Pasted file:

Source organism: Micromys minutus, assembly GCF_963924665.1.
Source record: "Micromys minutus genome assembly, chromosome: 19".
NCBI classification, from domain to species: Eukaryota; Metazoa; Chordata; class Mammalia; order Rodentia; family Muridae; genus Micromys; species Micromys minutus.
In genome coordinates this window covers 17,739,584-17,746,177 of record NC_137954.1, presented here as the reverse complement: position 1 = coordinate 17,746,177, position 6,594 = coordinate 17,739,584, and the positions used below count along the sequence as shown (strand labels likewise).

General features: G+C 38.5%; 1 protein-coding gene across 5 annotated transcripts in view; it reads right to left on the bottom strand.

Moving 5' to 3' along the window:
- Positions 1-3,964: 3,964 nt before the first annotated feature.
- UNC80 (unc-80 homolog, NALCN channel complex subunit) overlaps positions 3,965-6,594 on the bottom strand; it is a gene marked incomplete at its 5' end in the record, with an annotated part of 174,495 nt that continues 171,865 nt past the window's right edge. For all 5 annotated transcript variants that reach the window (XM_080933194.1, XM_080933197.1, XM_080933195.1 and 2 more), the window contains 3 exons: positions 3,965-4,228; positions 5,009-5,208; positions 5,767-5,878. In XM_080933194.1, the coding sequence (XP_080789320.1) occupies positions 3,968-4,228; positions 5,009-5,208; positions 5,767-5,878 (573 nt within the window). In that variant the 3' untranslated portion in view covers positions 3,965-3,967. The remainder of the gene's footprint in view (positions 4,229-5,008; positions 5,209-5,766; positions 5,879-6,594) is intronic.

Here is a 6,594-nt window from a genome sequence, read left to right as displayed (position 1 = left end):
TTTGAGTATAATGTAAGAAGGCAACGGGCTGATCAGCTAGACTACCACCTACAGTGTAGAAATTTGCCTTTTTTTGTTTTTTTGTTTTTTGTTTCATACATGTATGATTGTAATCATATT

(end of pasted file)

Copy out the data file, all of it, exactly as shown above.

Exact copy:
Source organism: Micromys minutus, assembly GCF_963924665.1.
Source record: "Micromys minutus genome assembly, chromosome: 19".
NCBI classification, from domain to species: Eukaryota; Metazoa; Chordata; class Mammalia; order Rodentia; family Muridae; genus Micromys; species Micromys minutus.
In genome coordinates this window covers 17,739,584-17,746,177 of record NC_137954.1, presented here as the reverse complement: position 1 = coordinate 17,746,177, position 6,594 = coordinate 17,739,584, and the positions used below count along the sequence as shown (strand labels likewise).

General features: G+C 38.5%; 1 protein-coding gene across 5 annotated transcripts in view; it reads right to left on the bottom strand.

Moving 5' to 3' along the window:
- Positions 1-3,964: 3,964 nt before the first annotated feature.
- UNC80 (unc-80 homolog, NALCN channel complex subunit) overlaps positions 3,965-6,594 on the bottom strand; it is a gene marked incomplete at its 5' end in the record, with an annotated part of 174,495 nt that continues 171,865 nt past the window's right edge. For all 5 annotated transcript variants that reach the window (XM_080933194.1, XM_080933197.1, XM_080933195.1 and 2 more), the window contains 3 exons: positions 3,965-4,228; positions 5,009-5,208; positions 5,767-5,878. In XM_080933194.1, the coding sequence (XP_080789320.1) occupies positions 3,968-4,228; positions 5,009-5,208; positions 5,767-5,878 (573 nt within the window). In that variant the 3' untranslated portion in view covers positions 3,965-3,967. The remainder of the gene's footprint in view (positions 4,229-5,008; positions 5,209-5,766; positions 5,879-6,594) is intronic.

Here is a 6,594-nt window from a genome sequence, read left to right as displayed (position 1 = left end):
TTTGAGTATAATGTAAGAAGGCAACGGGCTGATCAGCTAGACTACCACCTACAGTGTAGAAATTTGCCTTTTTTTGTTTTTTTGTTTTTTGTTTCATACATGTATGATTGTAATCATATT